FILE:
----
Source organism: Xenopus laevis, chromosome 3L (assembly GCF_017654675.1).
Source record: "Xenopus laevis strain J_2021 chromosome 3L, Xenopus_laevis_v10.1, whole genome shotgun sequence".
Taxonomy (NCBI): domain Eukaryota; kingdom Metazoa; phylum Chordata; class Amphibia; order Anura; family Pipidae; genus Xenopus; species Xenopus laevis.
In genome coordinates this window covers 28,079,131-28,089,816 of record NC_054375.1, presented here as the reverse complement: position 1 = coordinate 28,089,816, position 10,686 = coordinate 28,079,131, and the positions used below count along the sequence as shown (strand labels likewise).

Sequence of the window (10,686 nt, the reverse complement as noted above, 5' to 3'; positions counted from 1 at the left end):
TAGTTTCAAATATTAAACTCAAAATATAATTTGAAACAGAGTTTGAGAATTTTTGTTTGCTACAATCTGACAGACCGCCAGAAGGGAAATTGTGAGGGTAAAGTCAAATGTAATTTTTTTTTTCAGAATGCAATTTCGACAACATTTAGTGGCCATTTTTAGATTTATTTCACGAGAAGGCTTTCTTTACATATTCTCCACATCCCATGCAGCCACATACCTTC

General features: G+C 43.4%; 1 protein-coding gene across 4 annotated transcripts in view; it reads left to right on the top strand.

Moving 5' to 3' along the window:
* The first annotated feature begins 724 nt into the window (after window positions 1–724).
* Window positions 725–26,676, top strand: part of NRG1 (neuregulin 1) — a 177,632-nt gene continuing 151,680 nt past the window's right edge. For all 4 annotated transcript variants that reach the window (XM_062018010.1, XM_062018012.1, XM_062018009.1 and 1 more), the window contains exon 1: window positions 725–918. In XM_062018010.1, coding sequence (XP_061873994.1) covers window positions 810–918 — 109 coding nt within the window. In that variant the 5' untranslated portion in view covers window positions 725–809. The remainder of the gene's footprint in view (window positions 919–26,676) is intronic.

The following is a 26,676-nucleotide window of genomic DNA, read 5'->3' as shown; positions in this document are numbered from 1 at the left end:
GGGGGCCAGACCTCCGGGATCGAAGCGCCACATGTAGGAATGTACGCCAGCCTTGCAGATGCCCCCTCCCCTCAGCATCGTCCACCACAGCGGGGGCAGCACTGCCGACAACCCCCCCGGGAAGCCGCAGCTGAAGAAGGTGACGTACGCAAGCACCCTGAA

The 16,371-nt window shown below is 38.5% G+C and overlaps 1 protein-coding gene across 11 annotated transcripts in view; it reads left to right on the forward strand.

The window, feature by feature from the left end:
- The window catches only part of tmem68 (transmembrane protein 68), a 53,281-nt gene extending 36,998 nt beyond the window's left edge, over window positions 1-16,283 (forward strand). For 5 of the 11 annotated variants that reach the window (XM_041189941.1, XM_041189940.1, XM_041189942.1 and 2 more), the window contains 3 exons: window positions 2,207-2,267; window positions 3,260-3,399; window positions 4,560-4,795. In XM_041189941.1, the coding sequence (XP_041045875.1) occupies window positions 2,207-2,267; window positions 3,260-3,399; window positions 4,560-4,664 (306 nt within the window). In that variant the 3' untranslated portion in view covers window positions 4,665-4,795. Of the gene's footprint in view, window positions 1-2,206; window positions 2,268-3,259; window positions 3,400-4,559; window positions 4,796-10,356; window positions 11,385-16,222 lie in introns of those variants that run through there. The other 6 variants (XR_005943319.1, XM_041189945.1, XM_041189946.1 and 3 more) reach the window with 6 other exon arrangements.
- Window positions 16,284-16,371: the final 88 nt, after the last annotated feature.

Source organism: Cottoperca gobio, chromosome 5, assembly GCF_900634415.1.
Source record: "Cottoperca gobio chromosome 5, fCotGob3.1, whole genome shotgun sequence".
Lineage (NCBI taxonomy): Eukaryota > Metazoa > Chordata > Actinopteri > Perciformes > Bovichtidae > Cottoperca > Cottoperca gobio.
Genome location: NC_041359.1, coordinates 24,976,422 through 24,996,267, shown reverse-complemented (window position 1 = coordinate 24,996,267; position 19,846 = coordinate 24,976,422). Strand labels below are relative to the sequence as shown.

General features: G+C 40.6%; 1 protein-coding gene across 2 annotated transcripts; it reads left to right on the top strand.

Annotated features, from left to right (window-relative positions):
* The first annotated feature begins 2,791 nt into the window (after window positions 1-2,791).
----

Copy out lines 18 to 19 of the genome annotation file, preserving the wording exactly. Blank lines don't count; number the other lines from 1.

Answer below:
Source record: "Cottoperca gobio chromosome 5, fCotGob3.1, whole genome shotgun sequence".
Lineage (NCBI taxonomy): Eukaryota > Metazoa > Chordata > Actinopteri > Perciformes > Bovichtidae > Cottoperca > Cottoperca gobio.